A few minutes every morning is all you need.
Stay up to date on the world's Headlines and Human Stories. It's fun, it's factual, it's fluff-free.
The backstory: British billionaire Jim Ratcliffe is the brains behind the chemicals group Ineos, which he founded in 1998. He currently wears two hats as the company's chairman and CEO, holding a two-thirds stake. Forbes estimates his net worth at US$18.7 billion. Born in 1952, he's one of the UK's wealthiest people and has dipped his toes into various industries, from petrochemicals to sports.
Now, speaking of sports, Ineos has left its mark all over the field. It owns Nice, a French Ligue 1 club, and FC Lausanne-Sport in the Swiss Super League. Plus, it’s partners with Racing Club Abidjan in Ivory Coast Ligue One and sponsors the Grenadiers, a top-tier cycling team.
Ratcliffe’s also a lifelong Manchester United fan. Manchester United is one of the world’s most popular football teams and is currently owned by the Glazer family (six siblings) after their father, Malcolm Glazer, bought a controlling stake in the team in 2005. But they’ve faced a lot of heat over their ownership, which has piled debt onto the club and alienated passionate fans with some of their business decisions.
More recently: Last August, some rumors surfaced that the Glazers were considering selling a minority stake in the club, and Ratcliffe had shown interest at the time. Then, in November, the news buzzed that the Glazers hinted at possibly selling their ownership. In March of this year, Ratcliffe offered to buy 69% of the shares in Manchester United. The other main contender in the bidding was Sheikh Jassim bin Hamad Al Thani, chairman of Qatar Islamic Bank – but he was only interested in a complete takeover of the club.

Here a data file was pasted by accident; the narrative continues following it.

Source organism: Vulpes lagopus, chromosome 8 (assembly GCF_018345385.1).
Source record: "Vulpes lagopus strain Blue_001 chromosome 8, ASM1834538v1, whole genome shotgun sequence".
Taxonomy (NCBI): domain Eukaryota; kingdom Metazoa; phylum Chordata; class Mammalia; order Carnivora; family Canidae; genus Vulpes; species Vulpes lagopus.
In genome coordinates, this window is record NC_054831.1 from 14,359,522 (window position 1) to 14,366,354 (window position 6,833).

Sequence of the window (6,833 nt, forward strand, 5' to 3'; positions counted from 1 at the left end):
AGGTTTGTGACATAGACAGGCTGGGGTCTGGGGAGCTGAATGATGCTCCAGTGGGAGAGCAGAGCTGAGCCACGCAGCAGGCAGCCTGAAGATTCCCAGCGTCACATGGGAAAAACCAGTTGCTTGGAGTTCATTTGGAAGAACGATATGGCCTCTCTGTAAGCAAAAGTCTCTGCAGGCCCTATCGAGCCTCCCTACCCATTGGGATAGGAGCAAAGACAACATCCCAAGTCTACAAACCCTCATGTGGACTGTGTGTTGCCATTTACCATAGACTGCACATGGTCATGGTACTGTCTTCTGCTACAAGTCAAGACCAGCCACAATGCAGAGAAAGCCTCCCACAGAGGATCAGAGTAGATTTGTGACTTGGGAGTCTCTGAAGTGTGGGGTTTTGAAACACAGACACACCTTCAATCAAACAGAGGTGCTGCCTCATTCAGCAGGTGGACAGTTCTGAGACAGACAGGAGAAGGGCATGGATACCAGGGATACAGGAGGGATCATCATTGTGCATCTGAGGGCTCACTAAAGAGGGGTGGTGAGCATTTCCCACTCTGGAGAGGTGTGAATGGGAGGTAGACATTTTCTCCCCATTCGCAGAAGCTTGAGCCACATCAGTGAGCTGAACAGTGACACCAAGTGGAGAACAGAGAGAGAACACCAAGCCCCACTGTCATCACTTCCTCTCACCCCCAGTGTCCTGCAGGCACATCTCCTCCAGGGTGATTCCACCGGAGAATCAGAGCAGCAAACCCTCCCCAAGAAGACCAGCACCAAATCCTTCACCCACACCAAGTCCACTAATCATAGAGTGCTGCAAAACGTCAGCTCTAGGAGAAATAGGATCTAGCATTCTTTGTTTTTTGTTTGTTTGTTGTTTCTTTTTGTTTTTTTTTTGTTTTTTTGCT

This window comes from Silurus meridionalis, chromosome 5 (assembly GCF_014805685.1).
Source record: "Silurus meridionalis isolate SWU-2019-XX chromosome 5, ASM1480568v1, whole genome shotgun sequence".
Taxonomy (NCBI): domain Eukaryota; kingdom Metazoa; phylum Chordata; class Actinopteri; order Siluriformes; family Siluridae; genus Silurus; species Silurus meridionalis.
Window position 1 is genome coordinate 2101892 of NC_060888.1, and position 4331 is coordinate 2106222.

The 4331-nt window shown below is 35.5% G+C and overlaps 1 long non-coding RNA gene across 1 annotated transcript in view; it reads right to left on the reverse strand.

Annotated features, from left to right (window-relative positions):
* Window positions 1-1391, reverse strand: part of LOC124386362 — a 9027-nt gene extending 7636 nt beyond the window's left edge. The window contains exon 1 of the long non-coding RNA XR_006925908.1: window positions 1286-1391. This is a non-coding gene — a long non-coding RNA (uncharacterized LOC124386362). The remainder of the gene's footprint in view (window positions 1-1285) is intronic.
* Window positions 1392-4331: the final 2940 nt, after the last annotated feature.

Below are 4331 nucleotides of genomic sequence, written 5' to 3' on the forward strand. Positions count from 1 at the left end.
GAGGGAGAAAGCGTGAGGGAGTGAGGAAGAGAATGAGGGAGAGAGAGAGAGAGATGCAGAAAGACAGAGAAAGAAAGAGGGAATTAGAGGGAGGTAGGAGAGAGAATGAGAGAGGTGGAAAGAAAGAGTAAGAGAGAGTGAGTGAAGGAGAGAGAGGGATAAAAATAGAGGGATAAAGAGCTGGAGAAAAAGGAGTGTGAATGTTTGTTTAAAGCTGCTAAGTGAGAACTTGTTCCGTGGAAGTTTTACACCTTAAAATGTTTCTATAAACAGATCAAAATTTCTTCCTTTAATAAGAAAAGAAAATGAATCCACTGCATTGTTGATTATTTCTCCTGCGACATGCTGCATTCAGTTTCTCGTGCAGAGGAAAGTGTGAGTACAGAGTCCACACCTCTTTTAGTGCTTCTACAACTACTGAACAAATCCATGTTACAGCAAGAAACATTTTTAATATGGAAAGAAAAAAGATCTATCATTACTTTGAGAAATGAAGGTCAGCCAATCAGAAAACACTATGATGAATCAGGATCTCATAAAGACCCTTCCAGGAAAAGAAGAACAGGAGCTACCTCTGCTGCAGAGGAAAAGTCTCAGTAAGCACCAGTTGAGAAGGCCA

The development: After months of negotiations, it seemed that not all of the Glazer siblings were on board with selling off the club completely. So Ratcliffe took the strategy of offering instead to buy a minority stake in the club, which would let some of the Glazers cash out while others would still be involved in the club’s business. Reportedly, Ratcliffe revised his bid to acquire 25% of the team for over US$1.5 billion. If this deal got the green light, it would value the club at US$6.5 billion, excluding the club's net debt, which is over US$600 million. Currently, Manchester United's stock market value is about US$3.3 billion.
Ratcliffe’s bid was a little higher than the competing bid from Sheikh Jassim, which valued the club at around US$6 billion – but would give him 100% ownership. This week, Sheikh Jassim’s group withdrew its bid, pointing to months of unsuccessful negotiations. Jassim had already said he wouldn’t take the bid any higher. So now, it looks like Ratcliffe is the front-runner for the deal.
“I will oppose anything that gives the majority Glazers a materially better deal than minority investors,” said Ricky Sandler, founder of hedge fund Eminence Capital. “That is for sure.”
“We have always been neutral between Jassim and Ratcliffe,” said Chris Rumfitt, head of Manchester United Supporters Trust. “But if the Ratcliffe deal maintained the Glazers’ ultimately in charge, I think that is something fans would be very hostile to.”
“The strength of Manchester United rests on the passion and loyalty of our global community of 1.1 billion fans and followers,” said Manchester United executive co-chairmen and directors Avram Glazer and Joel Glazer last year.